BRIEF DESCRIPTION OF THE DRAWINGS

The features of the antenna constructed according to the teachings of the present invention will be apparent from the following more particular description of the invention, as illustrated in the accompanying drawings, in which like reference characters refer to the same parts throughout the different figures. The drawings are not necessarily to scale, emphasis instead being placed upon illustrating the principles of the invention.

FIGS. 1 and 2 illustrate two prior art antennas providing a circularly polarized signal.

FIGS. 3 and 4 illustrate a perspective and a top view of an antenna constructed according to one embodiment of the present invention.

FIG. 5 depicts a three-dimensional coordinate system.

FIG. 6 illustrates current flow paths for a first configuration for the antenna of FIG. 3.

FIG. 7 illustrates an equivalent circuit for the antenna of FIG. 6.

FIG. 8 illustrates current flow paths for a second configuration for the antenna of FIG. 3.

FIG. 9 illustrates a perspective view of another embodiment of an antenna constructed according to the teachings of the present invention.

FIG. 10 illustrates a perspective view of yet another embodiment of an antenna constructed according to the teachings of the present invention.

FIG. 11 is a radiation pattern graph of the antenna of FIG. 10.

FIG. 12 illustrates an antenna constructed according to the teachings of the present invention disposed over a ground plane.

FIG. 13 illustrates a perspective view of another antenna constructed according to the teachings of the present invention.

FIGS. 14 and 15 are graphs illustrating performance parameters for the antenna of FIG. 13.

FIG. 16 is a return loss graph for the antenna of FIG. 8.

FIGS. 17-24 illustrate other antenna embodiments constructed according to the teachings of the present invention.

DETAILED DESCRIPTION OF THE INVENTION

Before describing in detail the particular wideband antenna in accordance with the present invention, it should be observed that the present invention resides primarily in a novel combination of elements. Accordingly, the elements have been represented by conventional elements in the drawings, showing only those specific details that are pertinent to the present invention, so as not to obscure the disclosure with structural details that will be readily apparent to those skilled in the art having the benefit of the description herein.

An antenna 10 constructed according to the teachings of the present invention is illustrated in FIG. 3, comprising four vertical panels 14, 16, 18 and 20, and four top panels 22, 24, 26 and 28. The antenna 10 further comprises two electrically conductive bridges connecting opposingly directed ones of the top panels. That is, a bridge 34 electrically connects the top panels 22 and 26. A bridge 36 connects the top panels 24 and 28. As illustrated in FIG. 3, each of the panels 14, 16, 18, 20, 22, 24, 26 and 28 is physically separated from the adjacent panels. Only the panels 22 and 26 and the panels 24 and 28 are electrically connected by their respective conductive bridge. Gaps 37 are formed between adjacent vertical panels, between adjacent horizontal panels, and between each pair comprising a vertical panel and a horizontal panel. The shape of the antenna 10 is dependent on the shape of the various vertical and top panels. For example, if each vertical panel comprises a square, the shape is substantially cubic. If each vertical panel comprises a rectangular, the shape is substantially a rectangular polyhedron. In any case, the vertical panels form an upright structure and the top panels form a top surface of that upright structure. In the embodiment illustrated in FIG. 3 each one of the four top panels comprises a triangle, having a base and an apex according to common nomenclature.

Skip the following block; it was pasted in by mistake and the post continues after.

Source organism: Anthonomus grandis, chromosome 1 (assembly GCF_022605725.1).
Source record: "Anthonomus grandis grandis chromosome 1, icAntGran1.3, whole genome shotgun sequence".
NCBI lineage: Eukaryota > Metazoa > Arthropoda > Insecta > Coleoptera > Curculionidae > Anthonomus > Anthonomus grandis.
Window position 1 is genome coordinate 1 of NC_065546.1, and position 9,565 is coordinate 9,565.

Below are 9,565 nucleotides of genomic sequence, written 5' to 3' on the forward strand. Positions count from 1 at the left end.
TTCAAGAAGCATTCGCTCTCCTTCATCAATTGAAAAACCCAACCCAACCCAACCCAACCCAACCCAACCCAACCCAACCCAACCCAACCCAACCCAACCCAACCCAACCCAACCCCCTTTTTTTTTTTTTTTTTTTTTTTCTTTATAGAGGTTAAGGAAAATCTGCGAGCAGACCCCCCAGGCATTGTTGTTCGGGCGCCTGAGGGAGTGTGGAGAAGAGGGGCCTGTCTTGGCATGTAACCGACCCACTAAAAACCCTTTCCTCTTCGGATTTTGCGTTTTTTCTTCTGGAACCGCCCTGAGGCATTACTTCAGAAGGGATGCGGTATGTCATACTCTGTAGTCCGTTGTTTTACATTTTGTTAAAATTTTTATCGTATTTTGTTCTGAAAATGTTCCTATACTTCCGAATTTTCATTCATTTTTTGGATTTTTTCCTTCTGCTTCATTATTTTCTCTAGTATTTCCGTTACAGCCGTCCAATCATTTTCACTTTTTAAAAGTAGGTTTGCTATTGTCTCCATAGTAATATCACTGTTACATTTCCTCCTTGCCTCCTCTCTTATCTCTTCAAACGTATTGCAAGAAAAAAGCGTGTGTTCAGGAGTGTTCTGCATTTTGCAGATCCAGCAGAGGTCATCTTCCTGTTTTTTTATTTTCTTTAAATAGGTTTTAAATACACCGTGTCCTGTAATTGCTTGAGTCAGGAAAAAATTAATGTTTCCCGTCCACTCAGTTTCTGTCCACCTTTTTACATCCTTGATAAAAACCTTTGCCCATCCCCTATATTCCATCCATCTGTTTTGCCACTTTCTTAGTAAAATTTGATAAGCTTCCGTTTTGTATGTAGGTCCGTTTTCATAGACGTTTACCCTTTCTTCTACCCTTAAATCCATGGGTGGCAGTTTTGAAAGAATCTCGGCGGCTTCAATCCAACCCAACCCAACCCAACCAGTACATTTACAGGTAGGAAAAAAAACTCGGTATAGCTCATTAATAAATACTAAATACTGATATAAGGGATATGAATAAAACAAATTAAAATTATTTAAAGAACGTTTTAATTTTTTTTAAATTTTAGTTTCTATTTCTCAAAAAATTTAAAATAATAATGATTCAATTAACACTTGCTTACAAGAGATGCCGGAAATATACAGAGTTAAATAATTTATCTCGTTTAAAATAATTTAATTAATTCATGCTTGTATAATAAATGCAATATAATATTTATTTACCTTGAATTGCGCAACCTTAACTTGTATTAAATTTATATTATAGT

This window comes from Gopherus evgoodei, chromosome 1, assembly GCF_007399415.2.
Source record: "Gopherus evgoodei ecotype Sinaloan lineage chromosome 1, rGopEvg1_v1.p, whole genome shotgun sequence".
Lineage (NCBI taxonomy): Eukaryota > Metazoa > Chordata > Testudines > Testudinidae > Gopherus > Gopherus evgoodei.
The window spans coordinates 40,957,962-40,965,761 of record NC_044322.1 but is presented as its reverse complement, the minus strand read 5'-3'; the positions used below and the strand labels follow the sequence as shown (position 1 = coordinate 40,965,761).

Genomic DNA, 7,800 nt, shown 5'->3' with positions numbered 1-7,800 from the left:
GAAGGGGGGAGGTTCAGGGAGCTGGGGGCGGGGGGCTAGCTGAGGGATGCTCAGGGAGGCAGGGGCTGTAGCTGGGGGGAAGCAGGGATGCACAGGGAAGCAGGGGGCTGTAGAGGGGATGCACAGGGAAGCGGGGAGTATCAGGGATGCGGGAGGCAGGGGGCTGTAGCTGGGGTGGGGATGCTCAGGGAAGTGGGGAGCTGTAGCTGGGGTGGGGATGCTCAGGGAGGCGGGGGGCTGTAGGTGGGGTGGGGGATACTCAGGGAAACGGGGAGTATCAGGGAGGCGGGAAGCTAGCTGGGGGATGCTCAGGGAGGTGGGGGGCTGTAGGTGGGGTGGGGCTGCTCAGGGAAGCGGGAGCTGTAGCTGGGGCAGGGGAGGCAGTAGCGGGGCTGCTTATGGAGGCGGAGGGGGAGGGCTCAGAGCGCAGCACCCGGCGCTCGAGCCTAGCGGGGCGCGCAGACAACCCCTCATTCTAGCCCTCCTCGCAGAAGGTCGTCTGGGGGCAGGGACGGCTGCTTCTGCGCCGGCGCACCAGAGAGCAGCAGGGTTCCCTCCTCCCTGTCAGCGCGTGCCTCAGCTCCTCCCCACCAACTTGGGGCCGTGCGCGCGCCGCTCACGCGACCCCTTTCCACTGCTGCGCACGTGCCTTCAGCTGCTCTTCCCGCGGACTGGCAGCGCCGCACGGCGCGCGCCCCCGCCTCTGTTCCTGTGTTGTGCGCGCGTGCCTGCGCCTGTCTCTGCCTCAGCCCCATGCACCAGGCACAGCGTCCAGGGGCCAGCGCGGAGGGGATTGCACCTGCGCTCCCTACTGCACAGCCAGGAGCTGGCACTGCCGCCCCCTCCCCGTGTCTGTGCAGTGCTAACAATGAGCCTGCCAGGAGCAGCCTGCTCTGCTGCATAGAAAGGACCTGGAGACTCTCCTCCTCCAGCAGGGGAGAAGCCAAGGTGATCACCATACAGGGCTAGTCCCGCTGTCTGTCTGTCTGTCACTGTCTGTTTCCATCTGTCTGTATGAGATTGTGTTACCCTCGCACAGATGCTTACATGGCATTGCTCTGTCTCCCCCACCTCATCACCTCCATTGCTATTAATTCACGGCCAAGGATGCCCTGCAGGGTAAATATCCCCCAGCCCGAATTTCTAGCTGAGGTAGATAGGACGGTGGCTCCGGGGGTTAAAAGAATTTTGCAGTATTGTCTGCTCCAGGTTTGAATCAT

One of the vertical panels, for example the vertical panel 16, is connected to a signal feed and two of the other three vertical panels are connected to ground. As will be explained later, a left-hand circularly polarized signal and a right-hand circularly polarized signal are obtained by different feed and ground connections for the four vertical panels. For example, to obtain a left-hand circularly polarized signal, the vertical pattern 16 is connected to the signal feed and the vertical panels 14 and 20 are connected to ground. An antenna ground plane (not shown in FIG. 3) completes the circuit path between the vertical panel that serves as the antenna feed and the grounded vertical panels.

In one embodiment, the top panels 24 and 28 and the conductive bridge 36 can be formed from a first sheet of conductive material. Similarly, the top panels 22 and 24 and the conductive bridge 34 can be formed from a second sheet of conductive material. The first and second conductive sheets are disposed one above the other with a dielectric material therebetween. See FIG. 4 where the shading markings indicate those elements formed on the same conductive sheet overlying a dielectric substrate.

In another embodiment, the four top panels 22, 24, 26 and 28 and one of the conductive bridges 34 and 36 are formed by masking, patterning and etching of a conductive material disposed on a dielectric substrate. The other of the conductive bridges 34 and 36 comprises a separate element that must be conductively affixed to connect its respective top panels.